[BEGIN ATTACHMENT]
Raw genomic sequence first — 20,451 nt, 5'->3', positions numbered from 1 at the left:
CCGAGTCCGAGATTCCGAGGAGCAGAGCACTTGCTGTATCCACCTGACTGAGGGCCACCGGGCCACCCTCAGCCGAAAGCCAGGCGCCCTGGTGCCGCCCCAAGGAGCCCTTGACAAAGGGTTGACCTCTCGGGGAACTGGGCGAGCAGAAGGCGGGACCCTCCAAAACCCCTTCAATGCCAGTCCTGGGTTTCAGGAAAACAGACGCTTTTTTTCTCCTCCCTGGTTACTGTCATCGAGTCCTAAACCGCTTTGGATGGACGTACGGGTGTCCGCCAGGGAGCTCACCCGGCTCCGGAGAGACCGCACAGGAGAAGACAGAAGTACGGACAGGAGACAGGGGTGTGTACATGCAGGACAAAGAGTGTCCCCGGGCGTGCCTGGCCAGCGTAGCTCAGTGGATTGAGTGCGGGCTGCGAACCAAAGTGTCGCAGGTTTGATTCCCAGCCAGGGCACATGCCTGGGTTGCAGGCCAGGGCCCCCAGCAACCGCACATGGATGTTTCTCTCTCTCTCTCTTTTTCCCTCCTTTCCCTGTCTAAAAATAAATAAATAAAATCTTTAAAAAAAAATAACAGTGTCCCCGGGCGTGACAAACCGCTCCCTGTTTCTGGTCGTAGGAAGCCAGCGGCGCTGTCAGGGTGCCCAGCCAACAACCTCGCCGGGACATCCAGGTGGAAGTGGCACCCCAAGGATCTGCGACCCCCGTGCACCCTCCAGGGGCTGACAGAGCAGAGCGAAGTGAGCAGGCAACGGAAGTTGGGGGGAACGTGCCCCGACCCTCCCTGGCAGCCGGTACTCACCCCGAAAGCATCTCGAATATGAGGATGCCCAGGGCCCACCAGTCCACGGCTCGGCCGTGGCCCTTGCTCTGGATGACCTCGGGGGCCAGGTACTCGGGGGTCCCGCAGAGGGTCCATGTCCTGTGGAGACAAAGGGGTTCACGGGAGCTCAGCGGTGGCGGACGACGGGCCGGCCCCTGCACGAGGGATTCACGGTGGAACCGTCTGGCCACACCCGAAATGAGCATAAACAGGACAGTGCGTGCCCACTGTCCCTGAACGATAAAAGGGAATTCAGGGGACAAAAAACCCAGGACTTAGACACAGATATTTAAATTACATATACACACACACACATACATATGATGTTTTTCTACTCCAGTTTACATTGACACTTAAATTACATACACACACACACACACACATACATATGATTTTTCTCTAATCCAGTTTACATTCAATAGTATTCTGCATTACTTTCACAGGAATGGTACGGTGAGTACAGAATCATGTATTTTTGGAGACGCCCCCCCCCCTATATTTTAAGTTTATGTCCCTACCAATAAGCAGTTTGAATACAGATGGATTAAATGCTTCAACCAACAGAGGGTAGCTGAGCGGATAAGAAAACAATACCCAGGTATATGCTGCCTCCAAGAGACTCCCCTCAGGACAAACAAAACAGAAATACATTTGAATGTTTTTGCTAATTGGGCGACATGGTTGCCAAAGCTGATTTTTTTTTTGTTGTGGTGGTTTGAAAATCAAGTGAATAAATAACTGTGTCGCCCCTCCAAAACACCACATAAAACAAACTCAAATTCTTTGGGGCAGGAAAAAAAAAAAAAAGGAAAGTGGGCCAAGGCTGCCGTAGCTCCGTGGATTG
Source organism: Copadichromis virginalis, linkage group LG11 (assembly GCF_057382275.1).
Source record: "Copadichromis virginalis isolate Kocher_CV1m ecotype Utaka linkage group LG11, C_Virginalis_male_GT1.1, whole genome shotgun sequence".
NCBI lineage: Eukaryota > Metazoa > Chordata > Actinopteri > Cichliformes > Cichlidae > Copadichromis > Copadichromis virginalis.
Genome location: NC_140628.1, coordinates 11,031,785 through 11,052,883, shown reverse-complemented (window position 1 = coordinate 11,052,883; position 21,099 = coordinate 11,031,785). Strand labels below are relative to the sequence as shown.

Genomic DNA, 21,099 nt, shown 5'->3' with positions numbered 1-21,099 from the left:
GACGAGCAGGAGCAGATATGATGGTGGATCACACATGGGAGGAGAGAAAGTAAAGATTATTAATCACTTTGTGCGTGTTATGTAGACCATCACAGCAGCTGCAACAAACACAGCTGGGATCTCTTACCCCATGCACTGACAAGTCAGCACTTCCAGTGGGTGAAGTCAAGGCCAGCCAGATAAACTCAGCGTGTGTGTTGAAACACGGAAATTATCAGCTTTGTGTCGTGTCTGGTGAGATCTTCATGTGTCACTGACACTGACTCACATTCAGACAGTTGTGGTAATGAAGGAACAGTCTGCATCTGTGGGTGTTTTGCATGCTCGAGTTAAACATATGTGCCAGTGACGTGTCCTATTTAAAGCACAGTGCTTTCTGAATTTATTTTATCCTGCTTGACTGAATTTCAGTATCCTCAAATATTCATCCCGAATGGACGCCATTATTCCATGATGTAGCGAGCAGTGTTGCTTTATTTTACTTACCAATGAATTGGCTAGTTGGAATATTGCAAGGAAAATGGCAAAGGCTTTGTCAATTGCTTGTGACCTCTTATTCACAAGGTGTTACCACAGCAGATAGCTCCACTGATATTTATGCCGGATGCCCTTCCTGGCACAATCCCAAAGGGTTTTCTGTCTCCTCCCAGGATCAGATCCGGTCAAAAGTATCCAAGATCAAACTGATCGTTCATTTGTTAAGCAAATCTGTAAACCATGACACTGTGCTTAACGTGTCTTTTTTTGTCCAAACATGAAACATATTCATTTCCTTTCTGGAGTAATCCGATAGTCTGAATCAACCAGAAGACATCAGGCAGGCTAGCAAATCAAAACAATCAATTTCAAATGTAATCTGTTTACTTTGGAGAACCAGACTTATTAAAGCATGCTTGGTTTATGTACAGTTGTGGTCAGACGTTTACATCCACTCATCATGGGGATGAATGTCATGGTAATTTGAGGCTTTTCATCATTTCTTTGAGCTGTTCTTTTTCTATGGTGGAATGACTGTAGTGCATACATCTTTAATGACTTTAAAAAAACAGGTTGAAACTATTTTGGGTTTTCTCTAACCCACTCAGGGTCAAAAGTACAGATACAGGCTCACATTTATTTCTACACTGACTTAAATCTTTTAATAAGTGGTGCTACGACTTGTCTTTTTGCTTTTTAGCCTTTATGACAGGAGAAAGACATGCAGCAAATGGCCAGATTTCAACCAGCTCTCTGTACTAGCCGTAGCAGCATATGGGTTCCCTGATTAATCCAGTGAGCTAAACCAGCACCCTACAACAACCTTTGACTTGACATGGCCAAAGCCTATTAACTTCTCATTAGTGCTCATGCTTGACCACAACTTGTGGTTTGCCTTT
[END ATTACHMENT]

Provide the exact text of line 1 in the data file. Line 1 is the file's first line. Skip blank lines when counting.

Raw genomic sequence first — 20,451 nt, 5'->3', positions numbered from 1 at the left: